CHINA Podcast: Story in the Story (12/21/2018 Fri.)

CHINA

Podcast: Story in the Story (12/21/2018 Fri.)

People's Daily app

01:57, December 21, 2018

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From the People’s Daily app.

And this is Story in the Story.

The jobs prognosis is good for Chinese university students who will graduate in 2019. 

More jobs are available this academic year, according to a report by online recruitment platform Zhaopin.com. The report said the ratio of jobs to job hunters was 2.68-to-1 in the first 11 months of the year, compared with 1.78-to-1 in the same period last year. 

The report was based on job openings from various enterprises, including small and micro businesses, and the job intentions of more than 1 million registered students. 

Job hunters grew by 21 percent year-on-year while the number of job positions increased by 81 percent, the report said. 

"The majority of those new jobs were in the education, consulting, internet, e-commerce, media and culture industries," said Li Qiang, a senior consultant at Zhaopin.com. 

Today’s Story in the Story looks at where the best job opportunities are.

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"New" members of China's elite "first-tier city club" have rolled out a slate of favorable policies to attract university graduates. (File Photo: China Plus) 

The import and export industry is showing a strong demand for talent, with the ratio of jobs to job hunters in the industry increasing to 1.81 this year, compared with 0.71 last year. 

However, it was harder to get a job in the internet and e-commerce industry, as the pool of candidates grew faster than job openings. The industry of ratio of jobs to candidates this year was 2.7 to 1, down 0.09 from last year. 

"There are plenty of job opportunities for university graduates," said Chen Yu, deputy director of the China Association of Employment Promotion. 

Chen believes that job growth in the service industry is a result of people's booming demands in life, brought on by the country's economic development. 

"The service industry needs more workers to provide higher quality services for people when the economy develops to a certain degree," he said. "For example, many young people enjoy fitness, so the job of personal trainer is popular." 

The Zhaopin report also said the number of job positions in private enterprises increased 109 percent, showing they were thirstier than ever for talent. 

A career service teacher surnamed Chen at Sichuan University in Southwest China said the university's graduates have paid a lot of attention to private businesses, including small ones. 

"Our students have strong passions for those companies when seeking jobs," she said. "This year our university held three specialized job fairs, and more than 100 small and micro businesses from all over the country attended. We never held such a specialized event before."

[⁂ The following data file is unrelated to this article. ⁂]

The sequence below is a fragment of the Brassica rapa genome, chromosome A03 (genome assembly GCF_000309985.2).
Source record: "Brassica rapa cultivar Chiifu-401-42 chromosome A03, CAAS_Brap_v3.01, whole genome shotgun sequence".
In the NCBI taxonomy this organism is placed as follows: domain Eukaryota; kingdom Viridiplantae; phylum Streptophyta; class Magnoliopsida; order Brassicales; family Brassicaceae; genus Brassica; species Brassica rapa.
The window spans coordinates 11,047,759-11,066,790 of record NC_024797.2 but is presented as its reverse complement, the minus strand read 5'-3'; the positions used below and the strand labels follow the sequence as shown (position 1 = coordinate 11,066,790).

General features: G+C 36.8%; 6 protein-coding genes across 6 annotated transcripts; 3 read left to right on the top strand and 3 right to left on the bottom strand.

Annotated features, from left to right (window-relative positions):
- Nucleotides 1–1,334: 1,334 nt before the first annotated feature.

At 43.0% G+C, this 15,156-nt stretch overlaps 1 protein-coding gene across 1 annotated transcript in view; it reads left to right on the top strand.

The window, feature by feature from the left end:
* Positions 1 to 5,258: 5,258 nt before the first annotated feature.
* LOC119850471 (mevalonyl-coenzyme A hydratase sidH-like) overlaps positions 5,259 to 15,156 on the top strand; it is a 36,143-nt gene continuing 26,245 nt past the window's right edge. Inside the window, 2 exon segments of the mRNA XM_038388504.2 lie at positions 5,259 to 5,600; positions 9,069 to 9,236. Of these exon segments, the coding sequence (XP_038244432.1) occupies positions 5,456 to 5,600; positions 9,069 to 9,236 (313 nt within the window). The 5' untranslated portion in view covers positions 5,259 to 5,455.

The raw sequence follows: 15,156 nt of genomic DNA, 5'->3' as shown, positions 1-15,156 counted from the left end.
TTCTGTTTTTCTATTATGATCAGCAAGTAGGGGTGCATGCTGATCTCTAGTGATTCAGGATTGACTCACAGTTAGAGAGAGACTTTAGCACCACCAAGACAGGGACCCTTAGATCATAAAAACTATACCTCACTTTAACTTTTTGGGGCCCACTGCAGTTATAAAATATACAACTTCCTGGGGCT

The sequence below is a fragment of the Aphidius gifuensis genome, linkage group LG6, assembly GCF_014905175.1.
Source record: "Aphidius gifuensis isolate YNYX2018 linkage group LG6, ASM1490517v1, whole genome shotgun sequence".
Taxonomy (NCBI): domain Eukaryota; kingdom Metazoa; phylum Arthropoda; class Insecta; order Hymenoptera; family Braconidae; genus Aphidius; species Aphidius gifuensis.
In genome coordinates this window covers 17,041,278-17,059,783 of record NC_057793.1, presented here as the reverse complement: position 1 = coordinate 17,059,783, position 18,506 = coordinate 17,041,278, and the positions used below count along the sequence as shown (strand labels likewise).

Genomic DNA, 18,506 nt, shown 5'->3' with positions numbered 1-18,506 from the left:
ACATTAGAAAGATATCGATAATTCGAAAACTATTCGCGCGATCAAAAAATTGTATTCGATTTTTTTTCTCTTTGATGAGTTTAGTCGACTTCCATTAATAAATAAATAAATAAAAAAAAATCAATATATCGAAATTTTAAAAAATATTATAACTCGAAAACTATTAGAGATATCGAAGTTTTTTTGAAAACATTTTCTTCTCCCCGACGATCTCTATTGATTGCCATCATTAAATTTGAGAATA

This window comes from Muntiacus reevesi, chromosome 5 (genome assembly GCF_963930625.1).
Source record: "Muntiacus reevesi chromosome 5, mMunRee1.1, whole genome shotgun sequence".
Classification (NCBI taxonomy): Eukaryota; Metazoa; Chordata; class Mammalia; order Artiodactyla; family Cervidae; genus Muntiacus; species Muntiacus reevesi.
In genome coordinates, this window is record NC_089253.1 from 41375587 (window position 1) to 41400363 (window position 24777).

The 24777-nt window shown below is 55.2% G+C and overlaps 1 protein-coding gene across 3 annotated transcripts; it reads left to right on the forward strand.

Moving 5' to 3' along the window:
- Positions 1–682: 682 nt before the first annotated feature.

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Job seekers at a job fair in Shenyang, Liaoning Province, on May 13, 2017. (File Photo: China Plus)            

As an added incentive, the Ministry of Education has introduced a package of preferential policies to help college students graduating in 2019 find jobs or start businesses. 

The package includes 19 measures designed to offer better support to graduates or companies employing them, according to a circular published by the ministry. 

It pledged to work with other authorities in offering training allowances and tax concessions to micro, small or medium-sized companies hiring new graduates. 

A total of 8.34 million college students are expected to graduate in 2019 and about four out of five of them say they are willing to work. That is 6.39 percent more than the previous year, according to an employment survey report. 

Although he was admitted to a postgraduate program at China Foreign Affairs University, Zhu Xiaowei, a recent graduate of the same university, has chosen instead to work for a media company after graduation. 

"Good offers seldom come twice," he said. "To work for an established company instead of furthering my study or starting my own business will help me become more competitive in the job market and more financially self-reliant. 

"In the increasingly complex and changing job market, graduates are more cautious in planning career," Zhu added. 

Despite the booming urban development in China, graduates still have their eyes focused on traditional first-tier cities. 

A survey by Zhaopin.com shows only 37.5 percent of China's new university graduates would hope to work in cities outside Beijing, Shanghai, Guangzhou and Shenzhen. 

However, these new graduates are now being actively sought after by China's 'new' first-tier cities. In an effort to attract them, these cities have been developing new policies and providing increased benefits which might appeal to new university graduates. 

(Produced by Nancy Yan Xu, Brian Lowe, Lance Crayon, and Da Hang. Music by: bensound.com. Text from China Daily, Xinhua, CGTN, and China Plus.)


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